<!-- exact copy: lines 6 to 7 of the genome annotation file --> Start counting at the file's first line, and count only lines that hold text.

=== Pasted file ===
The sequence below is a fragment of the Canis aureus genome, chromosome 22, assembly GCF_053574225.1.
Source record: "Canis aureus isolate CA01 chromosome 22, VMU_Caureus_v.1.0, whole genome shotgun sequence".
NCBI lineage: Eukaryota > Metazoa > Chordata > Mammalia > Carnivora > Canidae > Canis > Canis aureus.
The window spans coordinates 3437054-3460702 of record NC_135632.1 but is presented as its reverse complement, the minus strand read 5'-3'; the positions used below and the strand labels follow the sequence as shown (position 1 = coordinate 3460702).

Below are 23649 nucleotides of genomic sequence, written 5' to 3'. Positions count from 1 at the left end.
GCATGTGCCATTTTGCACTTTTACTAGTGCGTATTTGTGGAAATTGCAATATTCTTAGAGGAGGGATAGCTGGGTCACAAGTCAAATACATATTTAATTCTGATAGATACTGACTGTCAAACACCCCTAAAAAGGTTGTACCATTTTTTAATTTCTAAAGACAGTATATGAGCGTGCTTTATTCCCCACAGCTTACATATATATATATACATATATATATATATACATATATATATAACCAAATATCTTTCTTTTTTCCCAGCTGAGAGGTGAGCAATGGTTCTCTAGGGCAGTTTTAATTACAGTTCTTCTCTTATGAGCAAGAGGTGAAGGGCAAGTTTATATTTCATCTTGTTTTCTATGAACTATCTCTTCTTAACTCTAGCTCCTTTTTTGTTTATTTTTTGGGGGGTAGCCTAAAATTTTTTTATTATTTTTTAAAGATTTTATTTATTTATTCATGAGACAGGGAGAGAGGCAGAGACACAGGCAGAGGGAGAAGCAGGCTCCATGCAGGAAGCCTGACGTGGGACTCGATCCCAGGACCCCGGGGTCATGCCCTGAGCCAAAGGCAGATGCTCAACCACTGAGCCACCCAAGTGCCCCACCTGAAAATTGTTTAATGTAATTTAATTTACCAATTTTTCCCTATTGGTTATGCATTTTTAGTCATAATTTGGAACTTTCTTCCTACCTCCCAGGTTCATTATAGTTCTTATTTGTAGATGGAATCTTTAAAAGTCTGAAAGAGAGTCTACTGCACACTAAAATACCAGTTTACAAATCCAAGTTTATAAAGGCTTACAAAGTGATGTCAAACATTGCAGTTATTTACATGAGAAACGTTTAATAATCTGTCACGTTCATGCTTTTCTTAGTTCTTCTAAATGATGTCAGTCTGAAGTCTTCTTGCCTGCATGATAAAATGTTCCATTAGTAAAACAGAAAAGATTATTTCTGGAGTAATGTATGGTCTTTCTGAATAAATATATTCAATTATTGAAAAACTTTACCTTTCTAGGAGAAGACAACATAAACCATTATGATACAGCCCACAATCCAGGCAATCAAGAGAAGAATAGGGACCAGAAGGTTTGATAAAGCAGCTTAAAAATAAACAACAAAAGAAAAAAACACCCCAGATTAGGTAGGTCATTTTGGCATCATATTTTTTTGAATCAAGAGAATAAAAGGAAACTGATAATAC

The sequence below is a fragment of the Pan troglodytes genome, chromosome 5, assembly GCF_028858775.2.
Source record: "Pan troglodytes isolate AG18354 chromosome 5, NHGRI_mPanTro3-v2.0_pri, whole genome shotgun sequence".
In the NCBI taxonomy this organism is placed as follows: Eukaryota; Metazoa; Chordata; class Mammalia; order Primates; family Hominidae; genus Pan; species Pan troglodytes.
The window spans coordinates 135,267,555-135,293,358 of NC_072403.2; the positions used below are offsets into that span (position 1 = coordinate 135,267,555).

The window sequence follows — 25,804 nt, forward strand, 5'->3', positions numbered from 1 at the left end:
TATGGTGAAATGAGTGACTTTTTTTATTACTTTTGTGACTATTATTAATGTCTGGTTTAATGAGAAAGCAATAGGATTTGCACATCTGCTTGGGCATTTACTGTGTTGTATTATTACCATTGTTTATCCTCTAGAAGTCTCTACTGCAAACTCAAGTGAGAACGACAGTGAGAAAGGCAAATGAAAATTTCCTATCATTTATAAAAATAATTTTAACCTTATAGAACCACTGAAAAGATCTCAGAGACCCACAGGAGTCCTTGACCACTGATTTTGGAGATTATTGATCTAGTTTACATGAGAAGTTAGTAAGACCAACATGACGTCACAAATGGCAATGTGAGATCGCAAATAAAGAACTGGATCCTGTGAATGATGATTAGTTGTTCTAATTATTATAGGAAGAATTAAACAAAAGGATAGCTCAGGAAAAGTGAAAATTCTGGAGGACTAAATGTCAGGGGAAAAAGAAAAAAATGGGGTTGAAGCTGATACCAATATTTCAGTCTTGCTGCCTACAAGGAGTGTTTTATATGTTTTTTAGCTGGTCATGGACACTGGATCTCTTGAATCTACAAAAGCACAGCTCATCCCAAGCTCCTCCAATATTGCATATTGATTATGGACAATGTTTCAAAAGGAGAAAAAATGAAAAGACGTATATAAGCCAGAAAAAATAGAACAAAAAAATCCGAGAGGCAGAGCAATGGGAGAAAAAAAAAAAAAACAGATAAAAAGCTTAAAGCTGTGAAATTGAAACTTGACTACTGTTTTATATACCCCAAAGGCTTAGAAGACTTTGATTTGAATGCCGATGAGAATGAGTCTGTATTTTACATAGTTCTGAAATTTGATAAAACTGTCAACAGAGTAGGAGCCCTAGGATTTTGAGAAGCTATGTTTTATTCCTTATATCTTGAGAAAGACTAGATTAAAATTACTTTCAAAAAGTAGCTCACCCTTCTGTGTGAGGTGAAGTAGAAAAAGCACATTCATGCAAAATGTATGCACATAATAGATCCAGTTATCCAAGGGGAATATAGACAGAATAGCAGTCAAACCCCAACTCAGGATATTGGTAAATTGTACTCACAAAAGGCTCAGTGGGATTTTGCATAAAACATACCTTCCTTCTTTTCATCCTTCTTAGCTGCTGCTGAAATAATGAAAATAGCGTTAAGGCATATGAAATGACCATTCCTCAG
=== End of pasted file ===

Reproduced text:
GCATGTGCCATTTTGCACTTTTACTAGTGCGTATTTGTGGAAATTGCAATATTCTTAGAGGAGGGATAGCTGGGTCACAAGTCAAATACATATTTAATTCTGATAGATACTGACTGTCAAACACCCCTAAAAAGGTTGTACCATTTTTTAATTTCTAAAGACAGTATATGAGCGTGCTTTATTCCCCACAGCTTACATATATATATATACATATATATATATATACATATATATATAACCAAATATCTTTCTTTTTTCCCAGCTGAGAGGTGAGCAATGGTTCTCTAGGGCAGTTTTAATTACAGTTCTTCTCTTATGAGCAAGAGGTGAAGGGCAAGTTTATATTTCATCTTGTTTTCTATGAACTATCTCTTCTTAACTCTAGCTCCTTTTTTGTTTATTTTTTGGGGGGTAGCCTAAAATTTTTTTATTATTTTTTAAAGATTTTATTTATTTATTCATGAGACAGGGAGAGAGGCAGAGACACAGGCAGAGGGAGAAGCAGGCTCCATGCAGGAAGCCTGACGTGGGACTCGATCCCAGGACCCCGGGGTCATGCCCTGAGCCAAAGGCAGATGCTCAACCACTGAGCCACCCAAGTGCCCCACCTGAAAATTGTTTAATGTAATTTAATTTACCAATTTTTCCCTATTGGTTATGCATTTTTAGTCATAATTTGGAACTTTCTTCCTACCTCCCAGGTTCATTATAGTTCTTATTTGTAGATGGAATCTTTAAAAGTCTGAAAGAGAGTCTACTGCACACTAAAATACCAGTTTACAAATCCAAGTTTATAAAGGCTTACAAAGTGATGTCAAACATTGCAGTTATTTACATGAGAAACGTTTAATAATCTGTCACGTTCATGCTTTTCTTAGTTCTTCTAAATGATGTCAGTCTGAAGTCTTCTTGCCTGCATGATAAAATGTTCCATTAGTAAAACAGAAAAGATTATTTCTGGAGTAATGTATGGTCTTTCTGAATAAATATATTCAATTATTGAAAAACTTTACCTTTCTAGGAGAAGACAACATAAACCATTATGATACAGCCCACAATCCAGGCAATCAAGAGAAGAATAGGGACCAGAAGGTTTGATAAAGCAGCTTAAAAATAAACAACAAAAGAAAAAAACACCCCAGATTAGGTAGGTCATTTTGGCATCATATTTTTTTGAATCAAGAGAATAAAAGGAAACTGATAATAC

The sequence below is a fragment of the Pan troglodytes genome, chromosome 5, assembly GCF_028858775.2.